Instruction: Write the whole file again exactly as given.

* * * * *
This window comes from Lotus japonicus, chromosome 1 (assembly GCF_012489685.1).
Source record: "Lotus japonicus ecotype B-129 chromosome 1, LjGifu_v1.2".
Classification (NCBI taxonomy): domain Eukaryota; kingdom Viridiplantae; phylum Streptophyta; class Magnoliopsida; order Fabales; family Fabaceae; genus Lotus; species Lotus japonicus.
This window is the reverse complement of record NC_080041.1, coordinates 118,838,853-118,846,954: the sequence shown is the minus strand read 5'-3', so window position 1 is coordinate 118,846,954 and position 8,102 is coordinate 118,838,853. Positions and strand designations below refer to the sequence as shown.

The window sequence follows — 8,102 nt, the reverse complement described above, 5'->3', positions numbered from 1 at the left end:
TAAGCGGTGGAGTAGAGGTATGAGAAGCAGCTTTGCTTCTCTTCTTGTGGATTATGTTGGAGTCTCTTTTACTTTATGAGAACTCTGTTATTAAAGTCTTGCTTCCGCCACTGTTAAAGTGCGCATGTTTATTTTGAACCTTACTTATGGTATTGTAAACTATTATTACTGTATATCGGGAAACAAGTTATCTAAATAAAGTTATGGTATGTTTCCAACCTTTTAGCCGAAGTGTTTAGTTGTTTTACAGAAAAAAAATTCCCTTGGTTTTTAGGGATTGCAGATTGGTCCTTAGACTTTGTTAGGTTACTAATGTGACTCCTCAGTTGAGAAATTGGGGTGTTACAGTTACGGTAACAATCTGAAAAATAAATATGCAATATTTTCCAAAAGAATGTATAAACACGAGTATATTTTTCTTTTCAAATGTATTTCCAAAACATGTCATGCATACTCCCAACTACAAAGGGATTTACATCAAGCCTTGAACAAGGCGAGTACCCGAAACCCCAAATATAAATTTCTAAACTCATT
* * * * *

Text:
This window comes from Lotus japonicus, chromosome 1 (assembly GCF_012489685.1).
Source record: "Lotus japonicus ecotype B-129 chromosome 1, LjGifu_v1.2".
Classification (NCBI taxonomy): domain Eukaryota; kingdom Viridiplantae; phylum Streptophyta; class Magnoliopsida; order Fabales; family Fabaceae; genus Lotus; species Lotus japonicus.
This window is the reverse complement of record NC_080041.1, coordinates 118,838,853-118,846,954: the sequence shown is the minus strand read 5'-3', so window position 1 is coordinate 118,846,954 and position 8,102 is coordinate 118,838,853. Positions and strand designations below refer to the sequence as shown.

The window sequence follows — 8,102 nt, the reverse complement described above, 5'->3', positions numbered from 1 at the left end:
TAAGCGGTGGAGTAGAGGTATGAGAAGCAGCTTTGCTTCTCTTCTTGTGGATTATGTTGGAGTCTCTTTTACTTTATGAGAACTCTGTTATTAAAGTCTTGCTTCCGCCACTGTTAAAGTGCGCATGTTTATTTTGAACCTTACTTATGGTATTGTAAACTATTATTACTGTATATCGGGAAACAAGTTATCTAAATAAAGTTATGGTATGTTTCCAACCTTTTAGCCGAAGTGTTTAGTTGTTTTACAGAAAAAAAATTCCCTTGGTTTTTAGGGATTGCAGATTGGTCCTTAGACTTTGTTAGGTTACTAATGTGACTCCTCAGTTGAGAAATTGGGGTGTTACAGTTACGGTAACAATCTGAAAAATAAATATGCAATATTTTCCAAAAGAATGTATAAACACGAGTATATTTTTCTTTTCAAATGTATTTCCAAAACATGTCATGCATACTCCCAACTACAAAGGGATTTACATCAAGCCTTGAACAAGGCGAGTACCCGAAACCCCAAATATAAATTTCTAAACTCATT